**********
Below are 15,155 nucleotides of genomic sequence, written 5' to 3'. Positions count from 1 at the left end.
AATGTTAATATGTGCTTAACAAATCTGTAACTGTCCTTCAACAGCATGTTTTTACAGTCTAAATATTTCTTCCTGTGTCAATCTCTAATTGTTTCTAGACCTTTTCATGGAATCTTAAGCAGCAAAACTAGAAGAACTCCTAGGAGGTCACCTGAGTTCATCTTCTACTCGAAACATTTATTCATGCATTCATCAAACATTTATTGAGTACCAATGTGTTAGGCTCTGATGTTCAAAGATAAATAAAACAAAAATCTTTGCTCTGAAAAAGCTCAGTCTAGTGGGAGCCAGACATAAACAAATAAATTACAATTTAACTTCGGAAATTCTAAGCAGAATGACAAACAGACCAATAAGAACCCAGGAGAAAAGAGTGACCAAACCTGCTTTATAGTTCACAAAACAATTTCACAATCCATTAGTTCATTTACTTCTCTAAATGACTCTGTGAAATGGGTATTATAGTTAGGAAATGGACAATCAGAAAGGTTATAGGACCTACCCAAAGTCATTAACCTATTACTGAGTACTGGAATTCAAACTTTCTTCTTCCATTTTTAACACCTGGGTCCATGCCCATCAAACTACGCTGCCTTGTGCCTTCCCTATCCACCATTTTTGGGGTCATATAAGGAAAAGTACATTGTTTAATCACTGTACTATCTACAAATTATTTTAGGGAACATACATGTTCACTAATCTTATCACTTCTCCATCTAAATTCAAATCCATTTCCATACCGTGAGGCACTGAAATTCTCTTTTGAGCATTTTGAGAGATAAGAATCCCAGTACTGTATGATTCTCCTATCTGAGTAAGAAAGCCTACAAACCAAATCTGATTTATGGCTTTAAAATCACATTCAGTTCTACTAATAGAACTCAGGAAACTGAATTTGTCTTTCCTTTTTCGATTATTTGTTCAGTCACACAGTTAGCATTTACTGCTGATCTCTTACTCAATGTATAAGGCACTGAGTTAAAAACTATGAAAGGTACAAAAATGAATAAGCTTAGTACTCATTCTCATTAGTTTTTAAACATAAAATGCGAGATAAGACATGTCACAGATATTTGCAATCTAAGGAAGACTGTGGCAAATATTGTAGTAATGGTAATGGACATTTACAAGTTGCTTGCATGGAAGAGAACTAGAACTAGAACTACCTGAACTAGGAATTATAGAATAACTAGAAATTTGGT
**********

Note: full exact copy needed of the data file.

Below are 15,155 nucleotides of genomic sequence, written 5' to 3'. Positions count from 1 at the left end.
AATGTTAATATGTGCTTAACAAATCTGTAACTGTCCTTCAACAGCATGTTTTTACAGTCTAAATATTTCTTCCTGTGTCAATCTCTAATTGTTTCTAGACCTTTTCATGGAATCTTAAGCAGCAAAACTAGAAGAACTCCTAGGAGGTCACCTGAGTTCATCTTCTACTCGAAACATTTATTCATGCATTCATCAAACATTTATTGAGTACCAATGTGTTAGGCTCTGATGTTCAAAGATAAATAAAACAAAAATCTTTGCTCTGAAAAAGCTCAGTCTAGTGGGAGCCAGACATAAACAAATAAATTACAATTTAACTTCGGAAATTCTAAGCAGAATGACAAACAGACCAATAAGAACCCAGGAGAAAAGAGTGACCAAACCTGCTTTATAGTTCACAAAACAATTTCACAATCCATTAGTTCATTTACTTCTCTAAATGACTCTGTGAAATGGGTATTATAGTTAGGAAATGGACAATCAGAAAGGTTATAGGACCTACCCAAAGTCATTAACCTATTACTGAGTACTGGAATTCAAACTTTCTTCTTCCATTTTTAACACCTGGGTCCATGCCCATCAAACTACGCTGCCTTGTGCCTTCCCTATCCACCATTTTTGGGGTCATATAAGGAAAAGTACATTGTTTAATCACTGTACTATCTACAAATTATTTTAGGGAACATACATGTTCACTAATCTTATCACTTCTCCATCTAAATTCAAATCCATTTCCATACCGTGAGGCACTGAAATTCTCTTTTGAGCATTTTGAGAGATAAGAATCCCAGTACTGTATGATTCTCCTATCTGAGTAAGAAAGCCTACAAACCAAATCTGATTTATGGCTTTAAAATCACATTCAGTTCTACTAATAGAACTCAGGAAACTGAATTTGTCTTTCCTTTTTCGATTATTTGTTCAGTCACACAGTTAGCATTTACTGCTGATCTCTTACTCAATGTATAAGGCACTGAGTTAAAAACTATGAAAGGTACAAAAATGAATAAGCTTAGTACTCATTCTCATTAGTTTTTAAACATAAAATGCGAGATAAGACATGTCACAGATATTTGCAATCTAAGGAAGACTGTGGCAAATATTGTAGTAATGGTAATGGACATTTACAAGTTGCTTGCATGGAAGAGAACTAGAACTAGAACTACCTGAACTAGGAATTATAGAATAACTAGAAATTTGGT